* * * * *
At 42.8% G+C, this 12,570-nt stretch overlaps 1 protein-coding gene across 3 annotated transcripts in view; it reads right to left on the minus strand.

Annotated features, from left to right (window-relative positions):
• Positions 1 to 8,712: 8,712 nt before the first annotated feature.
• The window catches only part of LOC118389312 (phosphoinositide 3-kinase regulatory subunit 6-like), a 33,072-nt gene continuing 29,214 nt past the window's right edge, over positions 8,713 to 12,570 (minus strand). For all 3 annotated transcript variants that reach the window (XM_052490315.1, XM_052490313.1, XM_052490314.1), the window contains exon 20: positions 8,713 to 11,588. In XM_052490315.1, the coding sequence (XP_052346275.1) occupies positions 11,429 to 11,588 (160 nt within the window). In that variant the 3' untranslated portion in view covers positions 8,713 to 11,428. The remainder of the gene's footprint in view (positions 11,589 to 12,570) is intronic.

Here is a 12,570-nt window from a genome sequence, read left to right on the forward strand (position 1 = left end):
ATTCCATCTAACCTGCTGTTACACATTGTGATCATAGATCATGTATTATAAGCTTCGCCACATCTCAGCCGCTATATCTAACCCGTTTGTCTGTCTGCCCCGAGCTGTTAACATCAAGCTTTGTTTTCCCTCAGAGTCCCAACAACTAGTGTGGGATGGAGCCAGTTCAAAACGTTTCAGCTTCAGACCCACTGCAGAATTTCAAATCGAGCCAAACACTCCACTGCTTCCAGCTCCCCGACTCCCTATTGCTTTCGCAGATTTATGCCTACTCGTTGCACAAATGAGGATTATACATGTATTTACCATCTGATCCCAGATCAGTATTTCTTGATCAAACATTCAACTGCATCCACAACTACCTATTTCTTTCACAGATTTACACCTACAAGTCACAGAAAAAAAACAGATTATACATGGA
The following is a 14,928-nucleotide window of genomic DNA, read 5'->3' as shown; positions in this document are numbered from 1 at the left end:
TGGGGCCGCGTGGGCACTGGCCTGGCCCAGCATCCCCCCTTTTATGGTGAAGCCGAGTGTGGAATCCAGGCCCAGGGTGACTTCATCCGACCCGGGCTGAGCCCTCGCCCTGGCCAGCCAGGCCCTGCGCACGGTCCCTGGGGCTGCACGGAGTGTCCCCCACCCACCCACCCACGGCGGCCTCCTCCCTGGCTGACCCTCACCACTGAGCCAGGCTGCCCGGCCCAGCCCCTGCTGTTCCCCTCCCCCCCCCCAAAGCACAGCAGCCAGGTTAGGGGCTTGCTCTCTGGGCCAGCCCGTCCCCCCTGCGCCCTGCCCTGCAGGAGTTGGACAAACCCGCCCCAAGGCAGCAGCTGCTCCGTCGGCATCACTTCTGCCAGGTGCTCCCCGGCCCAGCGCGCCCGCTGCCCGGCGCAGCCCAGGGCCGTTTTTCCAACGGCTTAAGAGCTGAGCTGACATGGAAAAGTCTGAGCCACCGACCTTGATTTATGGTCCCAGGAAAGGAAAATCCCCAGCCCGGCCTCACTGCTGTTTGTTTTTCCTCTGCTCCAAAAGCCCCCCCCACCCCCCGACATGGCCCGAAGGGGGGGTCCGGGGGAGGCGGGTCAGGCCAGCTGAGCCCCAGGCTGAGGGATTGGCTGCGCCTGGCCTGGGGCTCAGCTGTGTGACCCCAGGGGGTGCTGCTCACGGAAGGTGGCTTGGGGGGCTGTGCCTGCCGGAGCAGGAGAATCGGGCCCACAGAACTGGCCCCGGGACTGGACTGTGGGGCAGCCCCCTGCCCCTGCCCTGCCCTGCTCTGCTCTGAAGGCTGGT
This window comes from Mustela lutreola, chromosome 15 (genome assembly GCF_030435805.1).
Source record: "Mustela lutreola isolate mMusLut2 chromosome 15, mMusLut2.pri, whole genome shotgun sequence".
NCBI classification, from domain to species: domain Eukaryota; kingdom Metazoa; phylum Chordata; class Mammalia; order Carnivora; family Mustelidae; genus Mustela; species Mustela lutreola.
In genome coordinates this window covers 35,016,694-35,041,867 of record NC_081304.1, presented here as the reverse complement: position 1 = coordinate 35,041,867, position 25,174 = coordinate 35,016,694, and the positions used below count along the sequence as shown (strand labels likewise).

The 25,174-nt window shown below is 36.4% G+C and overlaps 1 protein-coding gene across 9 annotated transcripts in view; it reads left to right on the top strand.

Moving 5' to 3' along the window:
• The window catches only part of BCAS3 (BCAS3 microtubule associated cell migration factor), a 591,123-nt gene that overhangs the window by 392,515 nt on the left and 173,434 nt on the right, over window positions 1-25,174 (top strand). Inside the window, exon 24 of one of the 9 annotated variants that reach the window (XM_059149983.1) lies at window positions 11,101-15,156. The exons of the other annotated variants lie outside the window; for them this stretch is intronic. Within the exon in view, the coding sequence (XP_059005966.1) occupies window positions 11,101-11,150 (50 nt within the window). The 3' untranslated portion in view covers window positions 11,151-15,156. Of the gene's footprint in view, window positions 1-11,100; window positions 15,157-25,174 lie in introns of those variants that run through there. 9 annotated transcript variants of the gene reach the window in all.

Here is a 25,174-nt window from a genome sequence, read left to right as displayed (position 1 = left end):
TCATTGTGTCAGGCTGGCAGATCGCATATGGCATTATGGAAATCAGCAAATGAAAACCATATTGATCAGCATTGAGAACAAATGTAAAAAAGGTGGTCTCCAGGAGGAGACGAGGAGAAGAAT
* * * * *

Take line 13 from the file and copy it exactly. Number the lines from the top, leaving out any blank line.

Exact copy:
The 25,174-nt window shown below is 36.4% G+C and overlaps 1 protein-coding gene across 9 annotated transcripts in view; it reads left to right on the top strand.